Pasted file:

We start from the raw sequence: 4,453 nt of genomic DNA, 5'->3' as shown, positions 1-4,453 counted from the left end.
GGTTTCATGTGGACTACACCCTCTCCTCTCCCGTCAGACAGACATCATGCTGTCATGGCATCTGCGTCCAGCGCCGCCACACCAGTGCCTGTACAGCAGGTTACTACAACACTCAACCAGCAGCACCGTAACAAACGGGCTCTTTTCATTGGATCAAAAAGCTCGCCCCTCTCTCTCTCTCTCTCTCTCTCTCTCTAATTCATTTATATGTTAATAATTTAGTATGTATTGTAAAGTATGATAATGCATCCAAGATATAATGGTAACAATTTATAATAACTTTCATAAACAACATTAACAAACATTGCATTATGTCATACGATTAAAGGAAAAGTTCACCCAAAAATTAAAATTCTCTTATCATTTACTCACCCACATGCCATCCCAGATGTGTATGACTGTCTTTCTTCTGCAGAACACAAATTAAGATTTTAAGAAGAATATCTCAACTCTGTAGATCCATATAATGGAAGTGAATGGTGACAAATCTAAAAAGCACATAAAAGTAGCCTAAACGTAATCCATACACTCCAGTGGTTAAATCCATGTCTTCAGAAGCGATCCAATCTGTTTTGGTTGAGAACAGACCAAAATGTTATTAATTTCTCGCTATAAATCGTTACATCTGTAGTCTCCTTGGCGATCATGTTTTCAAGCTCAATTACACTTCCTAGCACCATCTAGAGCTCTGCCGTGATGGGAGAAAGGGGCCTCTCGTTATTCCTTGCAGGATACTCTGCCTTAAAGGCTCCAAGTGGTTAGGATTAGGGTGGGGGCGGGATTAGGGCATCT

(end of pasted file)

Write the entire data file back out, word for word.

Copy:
We start from the raw sequence: 4,453 nt of genomic DNA, 5'->3' as shown, positions 1-4,453 counted from the left end.
GGTTTCATGTGGACTACACCCTCTCCTCTCCCGTCAGACAGACATCATGCTGTCATGGCATCTGCGTCCAGCGCCGCCACACCAGTGCCTGTACAGCAGGTTACTACAACACTCAACCAGCAGCACCGTAACAAACGGGCTCTTTTCATTGGATCAAAAAGCTCGCCCCTCTCTCTCTCTCTCTCTCTCTCTCTCTAATTCATTTATATGTTAATAATTTAGTATGTATTGTAAAGTATGATAATGCATCCAAGATATAATGGTAACAATTTATAATAACTTTCATAAACAACATTAACAAACATTGCATTATGTCATACGATTAAAGGAAAAGTTCACCCAAAAATTAAAATTCTCTTATCATTTACTCACCCACATGCCATCCCAGATGTGTATGACTGTCTTTCTTCTGCAGAACACAAATTAAGATTTTAAGAAGAATATCTCAACTCTGTAGATCCATATAATGGAAGTGAATGGTGACAAATCTAAAAAGCACATAAAAGTAGCCTAAACGTAATCCATACACTCCAGTGGTTAAATCCATGTCTTCAGAAGCGATCCAATCTGTTTTGGTTGAGAACAGACCAAAATGTTATTAATTTCTCGCTATAAATCGTTACATCTGTAGTCTCCTTGGCGATCATGTTTTCAAGCTCAATTACACTTCCTAGCACCATCTAGAGCTCTGCCGTGATGGGAGAAAGGGGCCTCTCGTTATTCCTTGCAGGATACTCTGCCTTAAAGGCTCCAAGTGGTTAGGATTAGGGTGGGGGCGGGATTAGGGCATCT